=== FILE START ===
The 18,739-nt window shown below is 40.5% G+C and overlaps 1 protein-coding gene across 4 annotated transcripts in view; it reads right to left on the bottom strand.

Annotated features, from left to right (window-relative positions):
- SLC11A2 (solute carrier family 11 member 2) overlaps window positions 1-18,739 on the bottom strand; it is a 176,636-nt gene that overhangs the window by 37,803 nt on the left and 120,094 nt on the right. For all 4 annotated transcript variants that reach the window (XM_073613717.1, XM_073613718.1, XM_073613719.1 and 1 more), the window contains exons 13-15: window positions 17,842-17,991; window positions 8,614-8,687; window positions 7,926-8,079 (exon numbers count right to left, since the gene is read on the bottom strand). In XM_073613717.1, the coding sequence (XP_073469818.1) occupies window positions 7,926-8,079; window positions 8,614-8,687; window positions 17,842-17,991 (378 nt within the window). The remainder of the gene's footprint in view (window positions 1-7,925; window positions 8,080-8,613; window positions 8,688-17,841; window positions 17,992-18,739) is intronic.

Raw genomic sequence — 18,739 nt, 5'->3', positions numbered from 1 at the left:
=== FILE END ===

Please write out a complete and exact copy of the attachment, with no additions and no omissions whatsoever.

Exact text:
The 18,739-nt window shown below is 40.5% G+C and overlaps 1 protein-coding gene across 4 annotated transcripts in view; it reads right to left on the bottom strand.

Annotated features, from left to right (window-relative positions):
- SLC11A2 (solute carrier family 11 member 2) overlaps window positions 1-18,739 on the bottom strand; it is a 176,636-nt gene that overhangs the window by 37,803 nt on the left and 120,094 nt on the right. For all 4 annotated transcript variants that reach the window (XM_073613717.1, XM_073613718.1, XM_073613719.1 and 1 more), the window contains exons 13-15: window positions 17,842-17,991; window positions 8,614-8,687; window positions 7,926-8,079 (exon numbers count right to left, since the gene is read on the bottom strand). In XM_073613717.1, the coding sequence (XP_073469818.1) occupies window positions 7,926-8,079; window positions 8,614-8,687; window positions 17,842-17,991 (378 nt within the window). The remainder of the gene's footprint in view (window positions 1-7,925; window positions 8,080-8,613; window positions 8,688-17,841; window positions 17,992-18,739) is intronic.

Raw genomic sequence — 18,739 nt, 5'->3', positions numbered from 1 at the left: